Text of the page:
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CWA members from several California locals were outside Walmart
stores on Black Friday, supporting Walmart workers fight for fair
wages, hours and treatment. Members of UPTE Local 9119 joined the
crowd at the Richmond store, along with Rep. George Miller, ranking
member of the House Education and Labor Committee and part of the
House Democratic leadership.
Below: CWAers were part of a huge action in Milwaukee that hit
three Walmart stores. Activists gathered outside the stores, then
marched inside to show their support for Walmart workers.
CWA members were out in force on Black Friday, standing strong with
Walmart employees who are fighting against the company's mistreatment of
workers. Walmart routinely cuts workers' hours so that they're not
eligible for health care; many Walmart employees earn so little that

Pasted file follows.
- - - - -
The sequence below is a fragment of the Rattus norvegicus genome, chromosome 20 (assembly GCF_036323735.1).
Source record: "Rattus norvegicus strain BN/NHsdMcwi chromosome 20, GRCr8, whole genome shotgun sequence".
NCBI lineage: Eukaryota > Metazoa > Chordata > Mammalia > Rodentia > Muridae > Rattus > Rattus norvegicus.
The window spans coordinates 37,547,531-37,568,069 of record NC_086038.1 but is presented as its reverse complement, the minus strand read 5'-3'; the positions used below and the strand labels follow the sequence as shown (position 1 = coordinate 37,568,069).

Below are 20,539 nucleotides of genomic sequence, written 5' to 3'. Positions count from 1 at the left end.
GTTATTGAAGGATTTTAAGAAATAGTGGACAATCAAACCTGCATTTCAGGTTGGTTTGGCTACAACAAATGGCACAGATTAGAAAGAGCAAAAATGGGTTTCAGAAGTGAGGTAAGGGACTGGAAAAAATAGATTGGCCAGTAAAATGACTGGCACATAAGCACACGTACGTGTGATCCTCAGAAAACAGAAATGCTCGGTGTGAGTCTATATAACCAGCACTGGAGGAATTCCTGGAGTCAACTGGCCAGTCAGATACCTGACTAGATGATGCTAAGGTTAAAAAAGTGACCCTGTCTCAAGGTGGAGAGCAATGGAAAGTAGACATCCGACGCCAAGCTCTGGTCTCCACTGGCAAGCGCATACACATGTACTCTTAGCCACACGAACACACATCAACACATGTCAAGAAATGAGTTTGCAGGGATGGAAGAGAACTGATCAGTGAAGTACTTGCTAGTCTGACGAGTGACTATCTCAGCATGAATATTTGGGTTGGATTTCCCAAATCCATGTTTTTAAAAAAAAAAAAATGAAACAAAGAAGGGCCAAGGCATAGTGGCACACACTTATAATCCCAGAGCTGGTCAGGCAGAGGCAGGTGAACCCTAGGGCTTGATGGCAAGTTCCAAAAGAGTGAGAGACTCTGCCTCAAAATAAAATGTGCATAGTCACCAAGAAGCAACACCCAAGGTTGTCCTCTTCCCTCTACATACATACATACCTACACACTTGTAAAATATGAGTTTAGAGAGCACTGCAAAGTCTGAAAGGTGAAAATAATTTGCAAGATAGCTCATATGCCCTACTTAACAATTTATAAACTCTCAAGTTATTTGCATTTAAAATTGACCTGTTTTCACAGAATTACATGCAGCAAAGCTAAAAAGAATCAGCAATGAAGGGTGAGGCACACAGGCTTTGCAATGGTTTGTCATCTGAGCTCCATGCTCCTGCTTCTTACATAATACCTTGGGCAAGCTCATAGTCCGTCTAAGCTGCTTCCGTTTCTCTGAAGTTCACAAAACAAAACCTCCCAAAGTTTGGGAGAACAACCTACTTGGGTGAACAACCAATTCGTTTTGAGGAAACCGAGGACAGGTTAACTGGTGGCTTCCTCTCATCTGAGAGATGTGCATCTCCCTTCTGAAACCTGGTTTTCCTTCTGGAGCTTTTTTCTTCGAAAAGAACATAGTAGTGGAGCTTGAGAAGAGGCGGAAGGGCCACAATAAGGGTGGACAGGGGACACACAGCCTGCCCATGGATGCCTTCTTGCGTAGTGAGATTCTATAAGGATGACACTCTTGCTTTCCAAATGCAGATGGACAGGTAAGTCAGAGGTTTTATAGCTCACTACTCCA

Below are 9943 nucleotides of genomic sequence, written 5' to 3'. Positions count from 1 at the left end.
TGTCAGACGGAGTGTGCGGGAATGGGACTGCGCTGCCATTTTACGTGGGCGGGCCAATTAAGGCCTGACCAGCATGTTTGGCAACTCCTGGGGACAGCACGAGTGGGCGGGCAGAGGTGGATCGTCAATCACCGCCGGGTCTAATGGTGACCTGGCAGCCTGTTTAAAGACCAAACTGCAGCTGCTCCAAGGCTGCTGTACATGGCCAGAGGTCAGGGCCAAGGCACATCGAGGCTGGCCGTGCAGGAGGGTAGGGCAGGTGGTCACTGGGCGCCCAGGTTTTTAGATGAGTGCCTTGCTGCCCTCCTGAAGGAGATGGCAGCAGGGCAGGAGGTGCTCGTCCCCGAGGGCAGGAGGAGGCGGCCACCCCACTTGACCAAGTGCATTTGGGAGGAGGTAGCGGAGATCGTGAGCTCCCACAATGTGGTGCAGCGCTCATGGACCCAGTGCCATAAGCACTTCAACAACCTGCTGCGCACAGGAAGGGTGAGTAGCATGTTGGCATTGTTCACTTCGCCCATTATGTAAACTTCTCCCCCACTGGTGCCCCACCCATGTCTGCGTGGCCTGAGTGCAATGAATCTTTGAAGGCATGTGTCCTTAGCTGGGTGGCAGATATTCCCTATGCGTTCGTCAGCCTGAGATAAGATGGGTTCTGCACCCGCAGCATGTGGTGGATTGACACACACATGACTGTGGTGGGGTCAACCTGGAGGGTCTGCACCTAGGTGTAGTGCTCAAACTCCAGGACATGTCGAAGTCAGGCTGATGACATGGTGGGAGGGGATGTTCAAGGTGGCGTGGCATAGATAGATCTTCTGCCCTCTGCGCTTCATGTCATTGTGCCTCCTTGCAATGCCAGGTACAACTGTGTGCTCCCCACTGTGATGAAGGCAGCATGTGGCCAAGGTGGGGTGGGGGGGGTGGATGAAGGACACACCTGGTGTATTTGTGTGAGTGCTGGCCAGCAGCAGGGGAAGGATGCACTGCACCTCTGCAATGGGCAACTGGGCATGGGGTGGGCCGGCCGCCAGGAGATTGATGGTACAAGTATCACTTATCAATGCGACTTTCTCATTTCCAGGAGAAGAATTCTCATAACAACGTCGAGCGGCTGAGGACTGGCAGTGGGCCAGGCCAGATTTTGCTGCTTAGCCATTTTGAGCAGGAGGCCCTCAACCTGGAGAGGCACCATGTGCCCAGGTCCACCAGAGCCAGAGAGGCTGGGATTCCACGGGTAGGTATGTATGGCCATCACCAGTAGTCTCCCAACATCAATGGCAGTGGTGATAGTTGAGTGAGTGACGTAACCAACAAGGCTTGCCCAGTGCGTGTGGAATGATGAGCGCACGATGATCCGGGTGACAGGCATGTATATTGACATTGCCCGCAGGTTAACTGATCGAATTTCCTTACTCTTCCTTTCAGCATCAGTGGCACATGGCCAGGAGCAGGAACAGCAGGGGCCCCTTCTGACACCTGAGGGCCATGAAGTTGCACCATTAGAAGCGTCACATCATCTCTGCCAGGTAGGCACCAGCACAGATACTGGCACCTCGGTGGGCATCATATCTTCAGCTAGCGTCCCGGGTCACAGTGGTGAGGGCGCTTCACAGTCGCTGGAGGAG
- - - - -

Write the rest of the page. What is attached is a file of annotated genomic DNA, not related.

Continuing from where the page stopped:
they are eligible for food stamps to make ends meet.
CWA members joined UFCW activists and other progressive allies at
prayer vigils and store demonstrations from New York to Colorado to
California. At many demonstrations, the groups delivered letters to
management calling on Walmart to stop its mistreatment of workers.
In Milwaukee, members of CWA Local 4603 were part of an awesome labor
action at several stores. Dru Zellmer, assistant chief steward at the
Local, reported: "We started off at the Capital Court store. The police
were out in force and restricted us to the sidewalk. The hundreds in
attendance chanted and walked the line. We all piled into buses and
moved to the next store. We arrived at the E. Capital store to a police
greeting. We surged up the front of the store chanting 'WE SUPPORT THE